Lastly, I've asked Translink on a number of occasions throughout the years about what's the progress, and they keep saying that it will be ready soon, and then later, and then years later. What's the delay? Can't they just cut the red tape and simply install it? If the price of the project keeps rising, wouldn't it be cheaper on the taxpayers if they just hurry and get it up and running?

I think the news said that the project originally cost about $38 million, but after all these years, it went through the roof to $150 million. If a contractor can rebuild a collapsed section of a highway ramp for a $5 million dollar bonus in less than a few weeks, would it be also worth it to just hire a contractor, train them, and give the company a nice bonus of lets say, $10 million to complete the project by a short deadline? If the project kept slacking-off and completion of the project would be in another two years, more than likely the cost of the project may hit $200 million; so if we are stuck at $150 million today, a $10 million bonus for a contractor to finish in lets say three to six months would be totally worth it.

5 comments:

Evil Pete said...

I agree with your comments..

I have found Translink support lacking. When my card got blocked
(cause they lost my Commuter Check deposit) they were unable to unblock my card for two weeks. It would work on MUNI but not AC-Transit.

They told me to add a dollar at one of the kiosk machine to "force a update" to my card. When that did not work when they tried to fix the problem themselves and ended up stopping the card from working on MUNI also.

Eventually (a week later) they said they would replaced my card with a unblocked one but would not send it till I mailed my old one back ( adding another week to the process).

Ignoring the fact they were not able to unblock my card.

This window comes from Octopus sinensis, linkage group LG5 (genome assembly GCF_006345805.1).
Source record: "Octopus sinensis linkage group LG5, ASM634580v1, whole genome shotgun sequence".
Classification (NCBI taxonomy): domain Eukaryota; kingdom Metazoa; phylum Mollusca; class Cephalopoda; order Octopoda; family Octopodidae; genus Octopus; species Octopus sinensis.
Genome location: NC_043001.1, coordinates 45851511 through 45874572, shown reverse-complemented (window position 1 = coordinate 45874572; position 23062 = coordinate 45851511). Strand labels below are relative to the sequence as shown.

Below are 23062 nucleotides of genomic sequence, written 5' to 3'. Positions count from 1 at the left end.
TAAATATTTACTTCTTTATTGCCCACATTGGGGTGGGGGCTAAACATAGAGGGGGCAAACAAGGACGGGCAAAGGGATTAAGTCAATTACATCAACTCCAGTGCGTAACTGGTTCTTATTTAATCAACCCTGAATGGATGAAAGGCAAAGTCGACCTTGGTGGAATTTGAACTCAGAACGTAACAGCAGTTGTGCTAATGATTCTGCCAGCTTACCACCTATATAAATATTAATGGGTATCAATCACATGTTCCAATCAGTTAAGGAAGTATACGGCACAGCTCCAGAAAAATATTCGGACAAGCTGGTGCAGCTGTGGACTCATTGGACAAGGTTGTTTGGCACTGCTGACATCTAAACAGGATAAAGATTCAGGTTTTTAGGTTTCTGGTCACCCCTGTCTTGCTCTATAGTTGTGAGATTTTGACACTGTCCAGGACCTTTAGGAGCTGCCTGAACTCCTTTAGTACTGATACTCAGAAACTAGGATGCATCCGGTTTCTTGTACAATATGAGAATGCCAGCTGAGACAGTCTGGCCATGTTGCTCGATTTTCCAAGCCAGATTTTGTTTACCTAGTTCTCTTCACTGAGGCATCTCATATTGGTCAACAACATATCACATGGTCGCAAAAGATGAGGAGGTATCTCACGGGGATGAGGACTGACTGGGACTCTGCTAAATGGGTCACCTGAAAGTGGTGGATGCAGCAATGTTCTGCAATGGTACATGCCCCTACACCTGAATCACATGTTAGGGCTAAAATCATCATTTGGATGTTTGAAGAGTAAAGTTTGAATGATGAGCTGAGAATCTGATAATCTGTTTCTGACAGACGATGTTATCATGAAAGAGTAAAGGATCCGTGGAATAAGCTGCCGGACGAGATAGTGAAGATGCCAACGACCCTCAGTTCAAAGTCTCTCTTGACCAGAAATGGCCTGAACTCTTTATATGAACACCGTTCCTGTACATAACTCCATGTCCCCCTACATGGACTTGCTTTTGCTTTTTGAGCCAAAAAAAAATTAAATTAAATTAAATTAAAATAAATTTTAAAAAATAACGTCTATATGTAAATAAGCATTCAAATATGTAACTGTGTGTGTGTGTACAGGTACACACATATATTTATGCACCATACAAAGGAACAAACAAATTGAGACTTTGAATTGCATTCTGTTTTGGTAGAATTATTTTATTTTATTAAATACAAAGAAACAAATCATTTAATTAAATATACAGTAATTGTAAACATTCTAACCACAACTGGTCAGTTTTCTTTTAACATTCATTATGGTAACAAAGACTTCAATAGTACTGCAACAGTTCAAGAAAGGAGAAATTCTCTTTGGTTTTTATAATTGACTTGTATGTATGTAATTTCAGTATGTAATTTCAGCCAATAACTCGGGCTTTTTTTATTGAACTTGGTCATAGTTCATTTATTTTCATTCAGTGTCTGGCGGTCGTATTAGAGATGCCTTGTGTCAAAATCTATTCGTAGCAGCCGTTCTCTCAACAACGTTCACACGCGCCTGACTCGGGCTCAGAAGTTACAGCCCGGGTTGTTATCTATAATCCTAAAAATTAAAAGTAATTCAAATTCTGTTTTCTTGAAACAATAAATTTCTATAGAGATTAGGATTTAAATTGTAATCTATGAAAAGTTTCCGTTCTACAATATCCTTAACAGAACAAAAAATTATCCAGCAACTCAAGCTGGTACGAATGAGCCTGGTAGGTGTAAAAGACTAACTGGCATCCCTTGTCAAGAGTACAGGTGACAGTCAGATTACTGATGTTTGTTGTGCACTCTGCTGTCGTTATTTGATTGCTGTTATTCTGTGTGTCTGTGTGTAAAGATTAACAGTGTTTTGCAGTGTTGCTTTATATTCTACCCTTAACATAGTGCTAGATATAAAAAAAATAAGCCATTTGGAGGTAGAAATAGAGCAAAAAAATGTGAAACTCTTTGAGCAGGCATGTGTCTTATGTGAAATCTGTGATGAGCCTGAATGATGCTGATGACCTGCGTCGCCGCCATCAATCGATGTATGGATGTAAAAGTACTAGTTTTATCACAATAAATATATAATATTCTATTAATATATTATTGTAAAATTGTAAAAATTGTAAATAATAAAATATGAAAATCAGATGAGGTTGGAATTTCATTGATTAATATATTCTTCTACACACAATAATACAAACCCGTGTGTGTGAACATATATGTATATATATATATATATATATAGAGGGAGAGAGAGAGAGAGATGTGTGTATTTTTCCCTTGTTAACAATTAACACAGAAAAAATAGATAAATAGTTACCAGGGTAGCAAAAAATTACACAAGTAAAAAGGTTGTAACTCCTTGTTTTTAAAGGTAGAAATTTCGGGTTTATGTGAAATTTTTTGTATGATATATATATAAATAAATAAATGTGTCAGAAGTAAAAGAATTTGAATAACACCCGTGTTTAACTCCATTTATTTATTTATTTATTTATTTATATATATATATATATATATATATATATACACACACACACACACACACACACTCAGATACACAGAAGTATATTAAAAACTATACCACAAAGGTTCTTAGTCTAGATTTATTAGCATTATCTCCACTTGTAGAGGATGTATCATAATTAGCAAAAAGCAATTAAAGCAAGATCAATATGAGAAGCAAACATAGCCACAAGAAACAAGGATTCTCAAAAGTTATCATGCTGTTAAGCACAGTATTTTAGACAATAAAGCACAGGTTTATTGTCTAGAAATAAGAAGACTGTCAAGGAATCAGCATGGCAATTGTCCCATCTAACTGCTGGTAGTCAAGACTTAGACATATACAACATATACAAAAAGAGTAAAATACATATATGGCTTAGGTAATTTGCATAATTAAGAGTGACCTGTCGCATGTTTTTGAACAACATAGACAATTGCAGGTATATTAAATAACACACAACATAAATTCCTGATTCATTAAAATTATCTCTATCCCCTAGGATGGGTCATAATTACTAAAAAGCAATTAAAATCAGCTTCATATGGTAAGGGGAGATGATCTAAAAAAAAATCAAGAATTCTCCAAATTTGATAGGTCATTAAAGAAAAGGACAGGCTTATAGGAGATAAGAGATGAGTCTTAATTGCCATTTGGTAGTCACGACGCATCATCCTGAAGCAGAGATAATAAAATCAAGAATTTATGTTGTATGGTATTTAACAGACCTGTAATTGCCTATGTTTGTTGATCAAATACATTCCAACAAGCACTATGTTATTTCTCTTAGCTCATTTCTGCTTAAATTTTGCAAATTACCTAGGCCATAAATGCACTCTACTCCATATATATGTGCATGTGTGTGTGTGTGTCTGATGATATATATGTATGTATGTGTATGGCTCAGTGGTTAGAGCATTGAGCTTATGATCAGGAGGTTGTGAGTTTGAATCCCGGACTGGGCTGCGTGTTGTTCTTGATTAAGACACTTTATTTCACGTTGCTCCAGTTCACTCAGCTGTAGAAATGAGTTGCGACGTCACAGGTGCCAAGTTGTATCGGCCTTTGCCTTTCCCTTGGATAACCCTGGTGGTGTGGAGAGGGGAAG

If they wanted to improve things they should be willing to send a replacement immediately on the promise I'll send my old card back instead of waiting to receive the old "useless" card first. (Or they should have allowed me to swap it the MUNI or AC-Transit store)

btw: the lost $140 in Commuter Check deposits have yet to be found and I have the card working off my personal credit card #.

Anonymous said...

I never held my breath with Translink. Trying to integrate 25+ transit feifdoms into a coordinated system will be neither fast or easy. It still took Washington DC 5 years (1999-2004) to integrate their SmarTrip card into their subways, buses, and parking garages. (And this was just one transit agency, Metro, who runs the subways and buses in a multi-county area covering DC, MD, and VA.)

However, SmarTrip's largest complaint is that it's still only a "pay per use" card. You can't load passes (day, weekly, monthly) onto the card, nor does it have a "fare ceiling", similar to Translink on VTA where you'll never pay for more than a day pass, regardless of how many times you ride the bus that day.

I've also heard that some Translink delays were attributed to the Cubic (they installed BART's new fare gates and ticket machines) legal threats against ERG (who won the Translink contract). Cubic has had a history of suing when they don't win contracts (even though they never bid on the Translink contract!) And you wonder why BART's new faregates weren't preprogrammed for Translink...

Anonymous said...

I used the Translink system for the first time today. While it was easy to "tag" the card and board the bus, there is one nagging problem.

If I have a Bart-to-Bus transfer and I use cash, I am entitled to a 25c discount, and only need to pay $1.50. However, using Translink (which is supposed to make this more convenient), it seems I lose the 25c discount and must pay $1.75, no matter what.

Did I need to inform the bus driver to switch to "transfer mode"? Or is this a lacking feature in the system and won't be corrected until Bart goes online with Translink (whenever that's happens)?

metzmash said...

Keep your eyes peeled...there should be a pretty decent-sized story on why the agencies can't get it together (and why MUNI won't let you transfer from trains to buses) via Translink on sfist.com pretty soon.

oo7angelus said...

So far, I have been able to use my Translink card on all the muni vehicles equipped with them with no problem. Muni and Translink have said that it is not allowed, but the system is running. Ignore the "Testing in Progress" message on the readers. Go for it. Like I said, it's been no problem!